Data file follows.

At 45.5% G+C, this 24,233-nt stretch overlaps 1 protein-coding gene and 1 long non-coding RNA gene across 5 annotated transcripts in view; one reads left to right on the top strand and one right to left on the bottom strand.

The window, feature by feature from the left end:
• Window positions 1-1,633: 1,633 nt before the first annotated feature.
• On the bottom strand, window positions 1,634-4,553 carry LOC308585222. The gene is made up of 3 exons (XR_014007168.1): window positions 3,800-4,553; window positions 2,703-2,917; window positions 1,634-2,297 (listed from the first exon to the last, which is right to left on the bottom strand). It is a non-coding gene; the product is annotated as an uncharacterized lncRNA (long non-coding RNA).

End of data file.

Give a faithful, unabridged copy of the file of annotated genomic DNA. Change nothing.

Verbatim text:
At 45.5% G+C, this 24,233-nt stretch overlaps 1 protein-coding gene and 1 long non-coding RNA gene across 5 annotated transcripts in view; one reads left to right on the top strand and one right to left on the bottom strand.

The window, feature by feature from the left end:
• Window positions 1-1,633: 1,633 nt before the first annotated feature.
• On the bottom strand, window positions 1,634-4,553 carry LOC308585222. The gene is made up of 3 exons (XR_014007168.1): window positions 3,800-4,553; window positions 2,703-2,917; window positions 1,634-2,297 (listed from the first exon to the last, which is right to left on the bottom strand). It is a non-coding gene; the product is annotated as an uncharacterized lncRNA (long non-coding RNA).